SCG Dallas By The Numbers

They started on Reddit, but now they’re on Star City Games! In the debut article from Mox Insights, the data-crunching collective tackles SCG Dallas and comes to some surprising conclusions about the Standard metagame!

Hello and welcome to the first Mox Insights report for the SCG Tour! For those of you who aren’t familiar with our work, we’re a data collective that has been working to take Magic data into the 21st century. We began published our data reports on Reddit’s r/spikes subforum, beginning with Grand Prix Atlanta and continuing through Grand Prix Portland and Grand Prix Oakland. We’re excited to continue this work for Star City Games and have big plans for the future. It might be a cliche in the community by this point, but we want to ask you to stay tuned.

For SCG Dallas, we’ve crunched the numbers to provide you all with a data-informed snapshot of the tournament. We’re going to take you through how the 64 Day 2 competitors arrived there and what happened when they did. We should be clear that this is a small sample size and it doesn’t tell you definitively where the metagame is moving. But after this report, we hope you have a better sense of the popular decks in Ravnica Allegiance Standard and how they tend to fare against each other so you can be best prepared for your next event.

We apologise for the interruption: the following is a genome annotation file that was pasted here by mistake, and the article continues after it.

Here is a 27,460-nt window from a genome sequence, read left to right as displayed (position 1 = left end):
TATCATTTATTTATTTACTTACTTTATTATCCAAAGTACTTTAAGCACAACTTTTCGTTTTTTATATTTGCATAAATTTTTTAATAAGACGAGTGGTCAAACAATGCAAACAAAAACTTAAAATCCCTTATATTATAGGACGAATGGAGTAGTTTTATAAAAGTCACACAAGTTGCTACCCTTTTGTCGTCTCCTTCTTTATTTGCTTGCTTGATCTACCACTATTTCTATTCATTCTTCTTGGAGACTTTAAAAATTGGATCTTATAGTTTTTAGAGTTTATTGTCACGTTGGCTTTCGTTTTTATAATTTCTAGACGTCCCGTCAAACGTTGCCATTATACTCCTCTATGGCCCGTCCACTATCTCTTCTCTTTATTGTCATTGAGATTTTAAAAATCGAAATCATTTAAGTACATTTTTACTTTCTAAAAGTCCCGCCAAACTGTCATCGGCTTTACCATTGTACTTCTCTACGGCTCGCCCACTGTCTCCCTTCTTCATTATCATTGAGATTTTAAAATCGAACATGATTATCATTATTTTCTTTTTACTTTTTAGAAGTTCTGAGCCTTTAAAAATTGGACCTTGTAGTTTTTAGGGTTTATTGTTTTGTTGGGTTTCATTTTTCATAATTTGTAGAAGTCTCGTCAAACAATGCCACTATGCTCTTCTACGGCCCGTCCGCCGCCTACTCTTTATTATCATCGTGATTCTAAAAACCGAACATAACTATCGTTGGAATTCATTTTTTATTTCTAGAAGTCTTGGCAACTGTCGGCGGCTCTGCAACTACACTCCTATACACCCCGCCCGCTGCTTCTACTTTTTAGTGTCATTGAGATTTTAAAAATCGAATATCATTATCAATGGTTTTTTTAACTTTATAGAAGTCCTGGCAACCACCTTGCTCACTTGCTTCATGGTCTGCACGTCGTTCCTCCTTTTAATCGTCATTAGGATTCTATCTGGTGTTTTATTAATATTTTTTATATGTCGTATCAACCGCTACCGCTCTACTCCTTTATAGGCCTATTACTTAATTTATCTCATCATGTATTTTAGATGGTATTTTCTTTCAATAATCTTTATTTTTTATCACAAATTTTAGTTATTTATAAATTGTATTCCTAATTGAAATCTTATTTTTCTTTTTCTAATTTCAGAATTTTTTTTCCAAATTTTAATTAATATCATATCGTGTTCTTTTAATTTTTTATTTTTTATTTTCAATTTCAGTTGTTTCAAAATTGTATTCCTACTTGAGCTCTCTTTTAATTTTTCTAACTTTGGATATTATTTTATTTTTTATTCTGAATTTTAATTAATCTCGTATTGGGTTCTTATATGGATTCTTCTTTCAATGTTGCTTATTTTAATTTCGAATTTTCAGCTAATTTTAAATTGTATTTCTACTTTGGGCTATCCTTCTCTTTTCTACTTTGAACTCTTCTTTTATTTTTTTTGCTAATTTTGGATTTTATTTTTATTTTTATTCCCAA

So, what does this all look like? First, here are the matchups just on Day 2, or how and against what competitors in Day 2 did:

And for those Day 2 competitors over the course of the entire tournament:

As you can see, there’s not much divergence between these two and we don’t see the decks that didn’t make it to the second day of competition. Mono-Red Aggro might be the scourge of the Magic Arena queues, but it was totally absent from Day 2 of SCG Dallas. Temur Reclamation, Rakdos Midrange, and Mono-White Aggro also were extremely small sample sizes, so we did not include them. Mono-White deserves more attention, we feel, but Temur Reclamation seems not to be where the format is heading. So, pun intended, let’s dive in, starting with the trophy winner Robert Wagner-Krankel and his chosen archetype.